Next morning was Saturday, 18th June, and instead of being the usual fine day, we woke up to find it misty and raining. The photos. were, therefore, not taken.
We went on our journey and as there could not be any stops for photos on the way we covered a lot of ground.
We stayed at a farm house for lunch and when turning the car in a space which was far too small for it I caught the bumper bar in a stone wall and bent it. When we reached Tintagel we knew there were the ruins of the castle in which King Arthur was born to be seen at this little town, so I left the car in a garage to be straightened and went off to see the ruins. It must have been a fine old castle hundreds of years ago, but to-day it is only an interesting heap of ruins.
What was most interesting was a couple of cottages of the 14th century which were still being used in the town. I photographed these and the time was nicely filled in until the car was ready.
Then we passed through a number of towns and little villages and reached Clovelly late in the afternoon. We had heard about this unique little village, but did not appreciate how different it was until I saw it. As it was getting so late in the day we intended to stay there for the night. We arrived at a spot on the road where a notice was displayed in large letters stating that “all motors MUST go this way”. Of course, we followed the very definite instructions, only to find we were led to a parking ground where a fee of 1/- had to be paid to park the car.
It was a positive trap for the only way to turn round to go back was to go into the parking place and encircle it. When I stopped the attendant came up for his shilling. I told him I did not feel inclined to pay any shilling as I did not know whether I was going to make use of the the parking ground. “Well, you are here aren’t you?” he said, “and you cannot go down to the village in the car, and therefore you will have to pay”. “Why can’t I go down in the car?” I asked. “Because there is no road and you will just fall over the cliffs if you try it”. “But I just want to see whether the place is suitable for us to stay the night and surely I don’t have to pay for that”. “Every car has to pay a shilling that stops in here, even if it is only five minutes”.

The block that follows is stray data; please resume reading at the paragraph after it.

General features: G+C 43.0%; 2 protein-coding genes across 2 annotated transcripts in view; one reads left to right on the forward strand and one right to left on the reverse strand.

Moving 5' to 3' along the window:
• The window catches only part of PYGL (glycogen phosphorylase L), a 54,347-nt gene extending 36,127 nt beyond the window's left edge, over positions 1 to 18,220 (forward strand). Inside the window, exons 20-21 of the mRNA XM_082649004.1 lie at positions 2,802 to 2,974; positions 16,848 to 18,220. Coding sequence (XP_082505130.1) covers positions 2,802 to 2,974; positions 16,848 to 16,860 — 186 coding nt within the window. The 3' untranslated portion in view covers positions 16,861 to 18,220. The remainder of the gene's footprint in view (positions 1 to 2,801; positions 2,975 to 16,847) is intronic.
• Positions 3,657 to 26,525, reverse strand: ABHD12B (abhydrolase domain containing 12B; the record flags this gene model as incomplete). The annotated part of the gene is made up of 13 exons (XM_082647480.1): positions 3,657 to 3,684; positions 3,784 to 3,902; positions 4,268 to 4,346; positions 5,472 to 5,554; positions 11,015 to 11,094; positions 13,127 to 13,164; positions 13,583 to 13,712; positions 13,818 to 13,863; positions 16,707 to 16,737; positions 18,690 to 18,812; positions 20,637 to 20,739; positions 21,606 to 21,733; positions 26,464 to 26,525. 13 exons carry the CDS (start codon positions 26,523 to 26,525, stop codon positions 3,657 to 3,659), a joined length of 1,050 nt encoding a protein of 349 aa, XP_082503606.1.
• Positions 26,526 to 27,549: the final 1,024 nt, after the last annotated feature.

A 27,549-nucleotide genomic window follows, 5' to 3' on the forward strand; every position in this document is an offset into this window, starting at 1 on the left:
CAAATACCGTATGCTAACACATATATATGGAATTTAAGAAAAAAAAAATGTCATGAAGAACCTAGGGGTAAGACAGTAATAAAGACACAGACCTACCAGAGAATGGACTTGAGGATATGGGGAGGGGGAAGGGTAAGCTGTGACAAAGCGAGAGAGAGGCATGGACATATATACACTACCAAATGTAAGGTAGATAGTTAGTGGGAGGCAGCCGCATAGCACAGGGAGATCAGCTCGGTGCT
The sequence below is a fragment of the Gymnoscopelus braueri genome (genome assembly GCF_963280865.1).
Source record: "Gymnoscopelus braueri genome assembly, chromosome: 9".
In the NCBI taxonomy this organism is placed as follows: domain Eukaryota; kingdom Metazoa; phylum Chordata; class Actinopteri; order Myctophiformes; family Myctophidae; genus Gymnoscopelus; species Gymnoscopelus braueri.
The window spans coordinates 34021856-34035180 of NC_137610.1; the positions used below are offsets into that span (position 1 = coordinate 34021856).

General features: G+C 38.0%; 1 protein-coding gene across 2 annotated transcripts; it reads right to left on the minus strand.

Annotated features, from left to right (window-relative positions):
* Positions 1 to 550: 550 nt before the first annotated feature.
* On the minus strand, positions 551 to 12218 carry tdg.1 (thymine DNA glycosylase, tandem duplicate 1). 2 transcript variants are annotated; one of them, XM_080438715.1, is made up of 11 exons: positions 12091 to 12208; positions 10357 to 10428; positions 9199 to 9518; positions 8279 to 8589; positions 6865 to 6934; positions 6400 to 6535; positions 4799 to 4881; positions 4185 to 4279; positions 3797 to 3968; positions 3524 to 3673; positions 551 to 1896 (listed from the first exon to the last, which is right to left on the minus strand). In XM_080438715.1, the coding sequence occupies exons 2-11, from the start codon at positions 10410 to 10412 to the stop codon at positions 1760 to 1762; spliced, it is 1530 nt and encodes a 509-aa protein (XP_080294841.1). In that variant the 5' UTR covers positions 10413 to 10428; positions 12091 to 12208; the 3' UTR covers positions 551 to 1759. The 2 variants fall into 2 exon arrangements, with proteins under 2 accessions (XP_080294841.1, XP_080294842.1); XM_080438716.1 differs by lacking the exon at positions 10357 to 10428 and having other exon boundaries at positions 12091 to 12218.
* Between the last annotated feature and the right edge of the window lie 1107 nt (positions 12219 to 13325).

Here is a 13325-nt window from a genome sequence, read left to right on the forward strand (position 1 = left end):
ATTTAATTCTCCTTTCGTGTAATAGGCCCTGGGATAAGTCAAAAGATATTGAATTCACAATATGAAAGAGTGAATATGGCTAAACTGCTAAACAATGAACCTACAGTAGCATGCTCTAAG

It was no good trying to bluff this chap and as we did not know what we were going to do we decided to go on the next place and drove out without paying the shilling.
After going a short distance Lo and I said we would walk down and have a look at the place to see if we should stay. We promised to be back in 15 minutes and it was then about 6 p.m. We arrived back at 7.20 and what we saw in the meantime was most fascinating.
“Clovelly by the Sea” was a name we all knew, but we did not know that it was a cluster of houses built on the cliffs through which the main street was made of steps and cobble-stones. Everything had to be carried up and down and donkeys were used for this purpose. I saw one donkey going down laden with luggage.
We went down slowly looking at the queer houses and shops as we went. We were so interested that we forgot about time. We tried several places to see if we could get accommodation for the night, but we were not successful in obtaining just what we wanted. In any case we were doubtful as to whether Elizabeth and Rozie would want to climb down and up this weird place.
After seeing most of it we hurried back with guilty consciences, as we knew the others must be very tired after waiting for us for such a long time. We told them about it and then drove up to a farm house where accommodation was obtained for us by an A.A. Man.